Wonders in Glass

We have made several interesting discoveries while walking the dogs and exploring the Salado Creek Greenway (which is eventually intended to provide a long, green pocket wilderness park all across suburban San Antonio) but I think the very most interesting was nothing to do with the park at all. A particular stretch of the greenway parallels Holbrook Road; just where the road crosses over Salado Creek, there is a low hill with an enormous Southern mansion sitting on the top, white pillars, galleries, ancient oak trees and all. The mansion is called Victoria’s Black Swan Inn; now it’s a wedding and event venue, but originally it was a private home, built just after the Civil War, and on the site of the 1842 Salado Creek Fight. They say it is one of the most haunted places in the United States – which it might very well be – but that’s not the discovery that my daughter and I made.
That would be what is around in back of the Black Swan; when we noticed a long graveled driveway at the side of the property, and a little sign that said “Glass Studio.”

My mother has tinkered with making stained glass for years, even attempting to teach my daughter some skills in that direction, so we both have an appreciation for it. My daughter said, “Let’s go and see?” so we wandered up the hill, past some extremely eccentric and enormous wind chimes hanging from trees … which seemed to lead nowhere but into a tangle of sheds, aging automobiles and assorted intriguing junk – pretty much your basic funky rural collection on stereoids.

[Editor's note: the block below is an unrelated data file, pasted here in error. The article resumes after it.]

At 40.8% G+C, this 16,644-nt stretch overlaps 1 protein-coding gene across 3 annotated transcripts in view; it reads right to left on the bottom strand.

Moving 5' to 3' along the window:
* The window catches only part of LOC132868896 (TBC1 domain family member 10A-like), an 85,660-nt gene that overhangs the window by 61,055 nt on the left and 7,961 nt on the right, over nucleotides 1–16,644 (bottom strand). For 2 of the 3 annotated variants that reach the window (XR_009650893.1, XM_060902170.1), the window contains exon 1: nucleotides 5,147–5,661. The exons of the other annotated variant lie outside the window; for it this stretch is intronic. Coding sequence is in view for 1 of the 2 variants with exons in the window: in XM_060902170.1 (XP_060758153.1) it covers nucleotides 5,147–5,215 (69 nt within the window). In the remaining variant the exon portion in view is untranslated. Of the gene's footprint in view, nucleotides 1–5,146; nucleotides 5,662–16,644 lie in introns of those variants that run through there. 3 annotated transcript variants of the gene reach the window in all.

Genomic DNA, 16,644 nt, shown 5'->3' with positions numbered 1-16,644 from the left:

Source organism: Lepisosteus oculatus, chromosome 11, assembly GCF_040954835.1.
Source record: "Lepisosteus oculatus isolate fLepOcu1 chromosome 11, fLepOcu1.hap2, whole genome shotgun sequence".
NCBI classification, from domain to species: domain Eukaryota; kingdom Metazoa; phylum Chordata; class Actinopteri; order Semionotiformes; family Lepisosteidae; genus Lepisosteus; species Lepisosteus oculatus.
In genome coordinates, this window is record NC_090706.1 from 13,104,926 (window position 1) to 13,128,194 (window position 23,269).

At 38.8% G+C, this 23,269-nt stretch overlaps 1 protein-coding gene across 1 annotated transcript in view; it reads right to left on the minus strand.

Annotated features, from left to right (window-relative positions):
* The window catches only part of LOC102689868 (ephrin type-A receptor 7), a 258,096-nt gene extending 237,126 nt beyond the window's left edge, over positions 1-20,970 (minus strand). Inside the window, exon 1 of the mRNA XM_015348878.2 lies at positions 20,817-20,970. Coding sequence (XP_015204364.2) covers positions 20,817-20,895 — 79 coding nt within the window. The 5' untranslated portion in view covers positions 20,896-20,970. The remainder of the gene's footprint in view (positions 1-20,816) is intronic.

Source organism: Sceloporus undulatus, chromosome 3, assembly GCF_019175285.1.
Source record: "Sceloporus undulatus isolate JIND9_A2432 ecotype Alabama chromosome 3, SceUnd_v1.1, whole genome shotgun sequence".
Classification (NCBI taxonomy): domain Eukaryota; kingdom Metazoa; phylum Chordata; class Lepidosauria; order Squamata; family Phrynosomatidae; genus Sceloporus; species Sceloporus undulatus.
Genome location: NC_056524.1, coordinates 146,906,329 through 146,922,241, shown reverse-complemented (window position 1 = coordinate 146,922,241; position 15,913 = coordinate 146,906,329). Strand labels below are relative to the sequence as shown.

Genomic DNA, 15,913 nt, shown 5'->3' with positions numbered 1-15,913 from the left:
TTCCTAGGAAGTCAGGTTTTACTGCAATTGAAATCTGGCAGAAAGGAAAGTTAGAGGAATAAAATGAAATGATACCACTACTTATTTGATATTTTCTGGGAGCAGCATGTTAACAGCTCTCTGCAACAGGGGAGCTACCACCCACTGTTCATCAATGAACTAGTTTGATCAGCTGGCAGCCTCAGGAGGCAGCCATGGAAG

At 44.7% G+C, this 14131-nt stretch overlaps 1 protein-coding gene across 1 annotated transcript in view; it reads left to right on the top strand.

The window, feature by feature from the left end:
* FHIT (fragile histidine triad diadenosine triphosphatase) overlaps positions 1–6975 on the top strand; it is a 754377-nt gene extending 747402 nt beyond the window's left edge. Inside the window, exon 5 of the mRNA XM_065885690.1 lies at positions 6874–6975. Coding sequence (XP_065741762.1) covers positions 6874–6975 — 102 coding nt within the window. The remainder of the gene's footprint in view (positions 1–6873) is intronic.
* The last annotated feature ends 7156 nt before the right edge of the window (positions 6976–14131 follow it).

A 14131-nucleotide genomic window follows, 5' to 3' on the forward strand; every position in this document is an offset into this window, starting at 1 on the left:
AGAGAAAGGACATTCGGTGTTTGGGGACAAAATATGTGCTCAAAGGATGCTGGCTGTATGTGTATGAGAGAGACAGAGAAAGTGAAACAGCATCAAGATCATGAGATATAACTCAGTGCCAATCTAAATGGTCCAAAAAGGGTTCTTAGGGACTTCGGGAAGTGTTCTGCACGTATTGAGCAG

At the top of the hill, the driveway curved around, underneath a tall pecan tree and a huge old wooden water-tank elevated on tall posts – and there was the glass studio, housed in a tidy little shed about the size of a suburban bedroom and spilling over onto a couple of tables and an outside wall, in the back-forty of the Black Swan. Mr. Howard Redman the glass artist was there, as he usually is on weekends, and was happy enough to show us his glass creations, his workspace, and his scrapbooks of previous commissions and projects, allowing us to tromp through it all with the dogs and poke into just about everything.

It’s a darned odd place to find a glass gallery, let me tell you: his work is substantial, beautifully done, colorful – everything from fused ‘jewels’ made of four separate layers of glass, to bowls on metal stands, platters, replica Tiffany and Frank Lloyd Wright style lamp-shades, hanging window panels and odd little tschockes – sun-catchers, votive candle holders and paperweights. But Howard Redmond is in his eighties, and this is semi-retirement and he can do as he damn well pleases, after a whole career working in specialty glass. I looked at some of the panels in his scrapbooks – and oh, my; original installations eight feet square, with four of five thousand individual pieces; that is some serious window-glazing, let me tell you.